They have evolved the need to contribute to the tribe. In times of famine more people would be fed, and stay alive. Ideas would be shared, and initiatives would focus on the community and be large and encompassing.
Such a tribe would flourish.

Yes, throwing fish onto the community’s fire rewards the fisher with enormous satisfaction – temporary happiness. But to catch those fish for the community would require ongoing dedication, effort, and many hours of work. From where would the motivation come to spend ten hours hunting many fish to feed the community, instead of spending just one hour catching just enough fish for the family?
Answer: from an inclination to contribute. We evolved to feel the need to contribute, to co-operate, and when we satisfy that need we are rewarded with core happiness.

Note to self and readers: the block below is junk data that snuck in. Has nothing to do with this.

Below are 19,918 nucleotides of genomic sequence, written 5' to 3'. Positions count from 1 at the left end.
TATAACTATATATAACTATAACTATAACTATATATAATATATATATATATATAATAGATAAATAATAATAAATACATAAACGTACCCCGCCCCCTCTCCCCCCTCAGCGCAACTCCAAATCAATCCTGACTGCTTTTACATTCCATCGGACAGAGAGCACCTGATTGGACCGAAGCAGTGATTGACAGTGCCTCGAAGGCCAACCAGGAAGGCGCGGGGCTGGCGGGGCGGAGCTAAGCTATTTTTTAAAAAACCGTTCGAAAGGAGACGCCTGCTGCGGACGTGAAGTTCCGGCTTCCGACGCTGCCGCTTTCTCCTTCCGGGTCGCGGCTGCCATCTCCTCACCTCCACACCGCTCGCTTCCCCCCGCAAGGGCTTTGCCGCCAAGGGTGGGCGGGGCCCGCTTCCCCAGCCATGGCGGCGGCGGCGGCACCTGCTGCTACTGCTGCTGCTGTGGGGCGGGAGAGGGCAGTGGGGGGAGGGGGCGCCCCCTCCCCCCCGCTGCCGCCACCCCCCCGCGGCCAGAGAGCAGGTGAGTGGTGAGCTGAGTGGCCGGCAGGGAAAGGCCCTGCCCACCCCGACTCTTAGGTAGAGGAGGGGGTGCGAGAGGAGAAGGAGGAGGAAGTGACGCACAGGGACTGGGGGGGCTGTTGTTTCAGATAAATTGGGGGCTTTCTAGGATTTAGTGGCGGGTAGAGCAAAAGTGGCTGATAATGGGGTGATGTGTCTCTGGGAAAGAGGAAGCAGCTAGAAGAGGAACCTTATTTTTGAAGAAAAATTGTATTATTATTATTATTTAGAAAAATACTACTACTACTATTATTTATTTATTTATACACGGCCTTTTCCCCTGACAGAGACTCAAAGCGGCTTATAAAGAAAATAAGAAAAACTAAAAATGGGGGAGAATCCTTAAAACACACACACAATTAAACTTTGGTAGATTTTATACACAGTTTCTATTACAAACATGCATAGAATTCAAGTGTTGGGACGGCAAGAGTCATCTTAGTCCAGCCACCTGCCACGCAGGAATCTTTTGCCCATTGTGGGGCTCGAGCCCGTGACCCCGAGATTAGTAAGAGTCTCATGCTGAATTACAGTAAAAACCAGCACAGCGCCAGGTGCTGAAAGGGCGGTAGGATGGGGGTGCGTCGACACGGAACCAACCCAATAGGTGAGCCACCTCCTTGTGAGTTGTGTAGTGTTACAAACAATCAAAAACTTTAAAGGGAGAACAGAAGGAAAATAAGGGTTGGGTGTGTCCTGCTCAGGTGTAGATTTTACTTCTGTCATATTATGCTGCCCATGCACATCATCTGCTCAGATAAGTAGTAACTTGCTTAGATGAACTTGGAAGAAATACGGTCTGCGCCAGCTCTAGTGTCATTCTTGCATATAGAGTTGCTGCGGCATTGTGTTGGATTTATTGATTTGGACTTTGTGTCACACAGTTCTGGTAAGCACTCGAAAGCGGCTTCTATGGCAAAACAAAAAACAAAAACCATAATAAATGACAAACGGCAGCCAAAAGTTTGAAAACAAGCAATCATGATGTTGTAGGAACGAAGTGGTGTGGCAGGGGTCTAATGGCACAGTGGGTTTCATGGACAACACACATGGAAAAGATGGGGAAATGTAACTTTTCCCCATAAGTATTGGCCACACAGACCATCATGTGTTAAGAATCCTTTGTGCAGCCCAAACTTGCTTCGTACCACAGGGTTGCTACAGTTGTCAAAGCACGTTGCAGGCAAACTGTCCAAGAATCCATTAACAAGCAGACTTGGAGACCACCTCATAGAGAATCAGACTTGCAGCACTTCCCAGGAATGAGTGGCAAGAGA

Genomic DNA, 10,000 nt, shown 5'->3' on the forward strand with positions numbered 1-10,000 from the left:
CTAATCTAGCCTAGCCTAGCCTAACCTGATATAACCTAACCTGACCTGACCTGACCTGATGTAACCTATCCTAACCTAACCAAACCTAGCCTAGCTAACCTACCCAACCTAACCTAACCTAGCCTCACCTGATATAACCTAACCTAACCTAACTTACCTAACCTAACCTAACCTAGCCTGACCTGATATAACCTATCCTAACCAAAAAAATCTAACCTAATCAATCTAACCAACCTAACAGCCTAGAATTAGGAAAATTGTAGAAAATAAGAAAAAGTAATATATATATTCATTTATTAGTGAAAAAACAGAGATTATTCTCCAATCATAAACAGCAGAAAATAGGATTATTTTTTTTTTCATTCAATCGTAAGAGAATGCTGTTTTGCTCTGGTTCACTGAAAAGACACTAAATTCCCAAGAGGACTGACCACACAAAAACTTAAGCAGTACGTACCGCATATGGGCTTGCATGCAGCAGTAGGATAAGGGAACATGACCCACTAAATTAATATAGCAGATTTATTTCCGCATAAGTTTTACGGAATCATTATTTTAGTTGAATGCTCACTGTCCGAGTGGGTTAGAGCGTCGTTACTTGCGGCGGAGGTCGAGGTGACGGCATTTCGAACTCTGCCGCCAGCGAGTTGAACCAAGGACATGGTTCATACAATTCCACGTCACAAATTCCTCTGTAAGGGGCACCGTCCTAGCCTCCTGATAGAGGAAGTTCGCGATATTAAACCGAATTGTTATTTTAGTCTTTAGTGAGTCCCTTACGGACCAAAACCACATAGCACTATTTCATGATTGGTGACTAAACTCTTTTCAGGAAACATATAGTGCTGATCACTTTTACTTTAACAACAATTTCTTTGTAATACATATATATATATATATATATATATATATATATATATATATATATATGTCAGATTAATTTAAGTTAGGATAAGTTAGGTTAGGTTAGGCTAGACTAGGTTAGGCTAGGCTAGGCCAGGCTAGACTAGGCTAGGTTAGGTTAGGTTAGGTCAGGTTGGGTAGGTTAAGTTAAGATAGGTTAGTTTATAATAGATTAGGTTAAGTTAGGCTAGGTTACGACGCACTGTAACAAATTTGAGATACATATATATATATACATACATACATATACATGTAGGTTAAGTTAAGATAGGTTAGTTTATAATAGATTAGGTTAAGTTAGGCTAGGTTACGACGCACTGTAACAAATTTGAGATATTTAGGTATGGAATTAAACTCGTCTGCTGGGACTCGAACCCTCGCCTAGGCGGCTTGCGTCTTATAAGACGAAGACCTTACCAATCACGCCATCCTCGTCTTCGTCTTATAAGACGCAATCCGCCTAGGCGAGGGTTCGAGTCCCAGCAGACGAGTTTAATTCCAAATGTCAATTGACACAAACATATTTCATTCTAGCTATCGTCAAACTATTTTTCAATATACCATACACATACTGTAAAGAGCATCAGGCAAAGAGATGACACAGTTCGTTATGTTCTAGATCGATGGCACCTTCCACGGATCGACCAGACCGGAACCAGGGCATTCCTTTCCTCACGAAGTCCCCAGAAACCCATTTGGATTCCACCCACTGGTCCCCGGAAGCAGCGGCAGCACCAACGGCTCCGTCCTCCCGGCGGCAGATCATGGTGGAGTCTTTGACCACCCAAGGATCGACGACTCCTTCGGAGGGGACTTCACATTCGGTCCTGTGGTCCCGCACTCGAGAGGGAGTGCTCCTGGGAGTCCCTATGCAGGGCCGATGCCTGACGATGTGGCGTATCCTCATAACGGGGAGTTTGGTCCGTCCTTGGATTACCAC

Our need to contribute is still strong. It might be why:

  • we prefer to add an egg to an instant cake mix. (The first instant cake mixes created in the 1940s didn’t require eggs, but housewives felt compelled to add an egg anyway, which ruined the cake. As a result, cake mixes were changed to require an added egg.)
  • Our need to contribute might be why we value the ricketty chair we built ourselves, more than the bought one.
  • We get a sense of satisfaction being employed. Plus, studies have found that workers making one entire car feel more satisfied in their jobs than workers creating car parts. We enjoy producing a completed, useful product.
  • In Greek mythology Sisyphus was forced to push a boulder up a hill, and at the top, allow that boulder to simply roll down again. He is to perform that task for eternity. (Presumably he’s still doing it.) The meaninglessness of his task is haunting, and the antithesis of the ‘contributing feeling’.
  • We would feel dissatisfied living in a five-star hotel room for the rest of our lives, with every pleasure imaginable. With no purpose we would find life unsatisfying. We need a purpose – we need to contribute.